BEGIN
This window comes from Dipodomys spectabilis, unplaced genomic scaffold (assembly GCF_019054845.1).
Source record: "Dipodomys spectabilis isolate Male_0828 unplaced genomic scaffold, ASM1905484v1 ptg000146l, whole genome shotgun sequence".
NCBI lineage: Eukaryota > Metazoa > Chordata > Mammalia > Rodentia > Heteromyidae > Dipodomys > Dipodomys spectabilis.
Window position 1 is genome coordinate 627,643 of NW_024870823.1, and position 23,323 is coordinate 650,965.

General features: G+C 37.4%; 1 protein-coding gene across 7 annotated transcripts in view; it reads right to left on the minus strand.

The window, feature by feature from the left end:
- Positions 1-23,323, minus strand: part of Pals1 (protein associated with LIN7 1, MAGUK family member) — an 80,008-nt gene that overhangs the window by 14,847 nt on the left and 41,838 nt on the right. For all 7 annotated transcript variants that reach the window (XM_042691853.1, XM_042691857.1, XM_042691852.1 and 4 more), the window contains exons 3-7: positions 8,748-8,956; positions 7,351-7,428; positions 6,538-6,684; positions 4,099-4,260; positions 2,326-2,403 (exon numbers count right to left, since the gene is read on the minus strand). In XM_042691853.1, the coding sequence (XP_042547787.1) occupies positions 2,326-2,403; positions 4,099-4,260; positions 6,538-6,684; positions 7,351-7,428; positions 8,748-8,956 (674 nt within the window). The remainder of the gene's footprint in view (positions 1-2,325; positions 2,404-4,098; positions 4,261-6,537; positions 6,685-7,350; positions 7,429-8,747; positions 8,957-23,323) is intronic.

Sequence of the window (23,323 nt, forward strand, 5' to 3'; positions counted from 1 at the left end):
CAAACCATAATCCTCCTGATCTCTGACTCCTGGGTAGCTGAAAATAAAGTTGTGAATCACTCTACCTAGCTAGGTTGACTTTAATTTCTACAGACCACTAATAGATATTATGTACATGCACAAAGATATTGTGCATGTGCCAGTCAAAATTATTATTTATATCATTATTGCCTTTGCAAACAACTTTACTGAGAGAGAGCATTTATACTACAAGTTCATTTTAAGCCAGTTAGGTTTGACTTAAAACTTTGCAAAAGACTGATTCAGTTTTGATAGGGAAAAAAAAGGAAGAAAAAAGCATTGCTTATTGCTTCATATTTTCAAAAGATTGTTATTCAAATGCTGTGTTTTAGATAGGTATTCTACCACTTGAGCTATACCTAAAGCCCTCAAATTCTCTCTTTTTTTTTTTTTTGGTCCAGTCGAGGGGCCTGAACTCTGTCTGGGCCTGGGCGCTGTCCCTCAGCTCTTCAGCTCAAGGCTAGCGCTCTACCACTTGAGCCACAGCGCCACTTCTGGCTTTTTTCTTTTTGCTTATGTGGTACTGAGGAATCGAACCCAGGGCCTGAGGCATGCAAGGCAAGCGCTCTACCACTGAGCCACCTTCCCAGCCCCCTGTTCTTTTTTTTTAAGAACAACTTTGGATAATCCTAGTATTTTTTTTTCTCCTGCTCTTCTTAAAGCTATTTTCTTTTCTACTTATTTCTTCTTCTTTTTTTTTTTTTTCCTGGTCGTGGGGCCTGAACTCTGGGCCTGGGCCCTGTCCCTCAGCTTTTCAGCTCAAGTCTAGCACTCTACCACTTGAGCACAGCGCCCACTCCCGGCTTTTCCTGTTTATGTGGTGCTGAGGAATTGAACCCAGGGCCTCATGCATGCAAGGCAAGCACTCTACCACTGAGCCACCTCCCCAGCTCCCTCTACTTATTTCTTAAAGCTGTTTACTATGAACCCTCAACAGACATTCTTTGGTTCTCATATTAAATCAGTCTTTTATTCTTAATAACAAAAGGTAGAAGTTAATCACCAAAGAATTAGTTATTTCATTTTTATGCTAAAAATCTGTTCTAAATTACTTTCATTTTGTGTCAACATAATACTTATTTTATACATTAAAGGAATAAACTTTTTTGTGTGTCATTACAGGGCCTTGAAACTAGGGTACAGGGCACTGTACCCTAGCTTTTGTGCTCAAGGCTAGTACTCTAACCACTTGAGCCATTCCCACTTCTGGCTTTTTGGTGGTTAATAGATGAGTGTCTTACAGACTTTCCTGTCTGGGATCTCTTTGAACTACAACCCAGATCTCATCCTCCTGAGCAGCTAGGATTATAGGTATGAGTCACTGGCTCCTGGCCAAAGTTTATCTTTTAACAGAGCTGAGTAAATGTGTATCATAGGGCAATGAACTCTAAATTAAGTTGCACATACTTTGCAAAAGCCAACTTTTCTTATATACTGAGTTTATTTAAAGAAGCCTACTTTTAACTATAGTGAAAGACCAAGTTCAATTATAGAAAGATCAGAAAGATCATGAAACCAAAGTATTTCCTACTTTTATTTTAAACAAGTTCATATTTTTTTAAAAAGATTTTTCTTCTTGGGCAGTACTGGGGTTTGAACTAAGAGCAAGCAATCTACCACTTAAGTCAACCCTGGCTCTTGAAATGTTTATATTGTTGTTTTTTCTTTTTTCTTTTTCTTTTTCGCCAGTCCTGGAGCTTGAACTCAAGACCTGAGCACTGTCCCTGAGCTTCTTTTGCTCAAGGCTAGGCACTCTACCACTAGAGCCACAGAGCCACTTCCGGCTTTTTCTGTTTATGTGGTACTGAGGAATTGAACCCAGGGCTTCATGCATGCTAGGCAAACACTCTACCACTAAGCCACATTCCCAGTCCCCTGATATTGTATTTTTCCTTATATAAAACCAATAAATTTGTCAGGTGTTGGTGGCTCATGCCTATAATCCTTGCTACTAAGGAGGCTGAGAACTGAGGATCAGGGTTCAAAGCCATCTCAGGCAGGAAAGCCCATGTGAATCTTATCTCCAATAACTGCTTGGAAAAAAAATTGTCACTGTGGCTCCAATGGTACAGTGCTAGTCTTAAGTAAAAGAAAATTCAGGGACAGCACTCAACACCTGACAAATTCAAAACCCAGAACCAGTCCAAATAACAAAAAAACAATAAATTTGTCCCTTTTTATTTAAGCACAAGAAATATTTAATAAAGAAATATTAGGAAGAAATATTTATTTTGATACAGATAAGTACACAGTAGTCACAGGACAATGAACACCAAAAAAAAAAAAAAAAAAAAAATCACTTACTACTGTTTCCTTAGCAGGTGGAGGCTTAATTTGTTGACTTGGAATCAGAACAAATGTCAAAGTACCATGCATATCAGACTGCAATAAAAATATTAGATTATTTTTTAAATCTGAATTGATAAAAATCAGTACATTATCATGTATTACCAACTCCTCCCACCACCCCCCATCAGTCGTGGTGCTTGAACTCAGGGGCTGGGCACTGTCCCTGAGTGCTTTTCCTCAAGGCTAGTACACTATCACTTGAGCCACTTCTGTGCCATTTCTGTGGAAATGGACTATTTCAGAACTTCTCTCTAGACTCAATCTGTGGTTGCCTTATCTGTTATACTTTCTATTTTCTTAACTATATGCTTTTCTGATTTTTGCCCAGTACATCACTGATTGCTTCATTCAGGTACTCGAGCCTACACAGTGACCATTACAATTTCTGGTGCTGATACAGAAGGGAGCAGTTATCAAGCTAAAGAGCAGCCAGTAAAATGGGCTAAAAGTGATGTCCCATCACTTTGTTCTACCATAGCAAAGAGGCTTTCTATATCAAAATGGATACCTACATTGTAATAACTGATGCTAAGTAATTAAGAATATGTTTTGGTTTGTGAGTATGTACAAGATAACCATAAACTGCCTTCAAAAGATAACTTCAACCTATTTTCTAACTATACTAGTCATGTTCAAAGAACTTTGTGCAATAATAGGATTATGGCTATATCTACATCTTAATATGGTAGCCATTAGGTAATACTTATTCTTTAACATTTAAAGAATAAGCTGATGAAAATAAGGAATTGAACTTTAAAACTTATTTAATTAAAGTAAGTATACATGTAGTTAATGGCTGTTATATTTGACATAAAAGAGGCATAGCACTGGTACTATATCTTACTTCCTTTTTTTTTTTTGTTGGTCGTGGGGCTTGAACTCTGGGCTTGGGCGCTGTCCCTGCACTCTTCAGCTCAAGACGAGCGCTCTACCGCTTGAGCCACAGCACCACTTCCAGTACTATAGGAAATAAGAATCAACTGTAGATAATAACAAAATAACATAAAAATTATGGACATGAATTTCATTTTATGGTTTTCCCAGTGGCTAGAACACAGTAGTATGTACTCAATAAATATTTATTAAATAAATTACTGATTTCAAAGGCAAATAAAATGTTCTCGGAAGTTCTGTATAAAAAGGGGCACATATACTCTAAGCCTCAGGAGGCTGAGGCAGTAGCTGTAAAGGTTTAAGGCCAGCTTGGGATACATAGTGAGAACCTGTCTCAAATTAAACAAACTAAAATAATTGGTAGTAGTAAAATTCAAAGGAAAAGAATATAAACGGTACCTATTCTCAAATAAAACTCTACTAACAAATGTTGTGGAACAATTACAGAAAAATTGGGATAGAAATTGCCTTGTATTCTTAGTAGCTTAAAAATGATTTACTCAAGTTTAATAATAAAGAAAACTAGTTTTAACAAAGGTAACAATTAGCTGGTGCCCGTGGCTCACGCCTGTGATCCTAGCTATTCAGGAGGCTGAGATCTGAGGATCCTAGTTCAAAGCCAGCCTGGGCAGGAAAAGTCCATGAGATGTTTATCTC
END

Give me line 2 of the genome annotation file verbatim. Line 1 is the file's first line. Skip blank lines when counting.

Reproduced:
Source record: "Dipodomys spectabilis isolate Male_0828 unplaced genomic scaffold, ASM1905484v1 ptg000146l, whole genome shotgun sequence".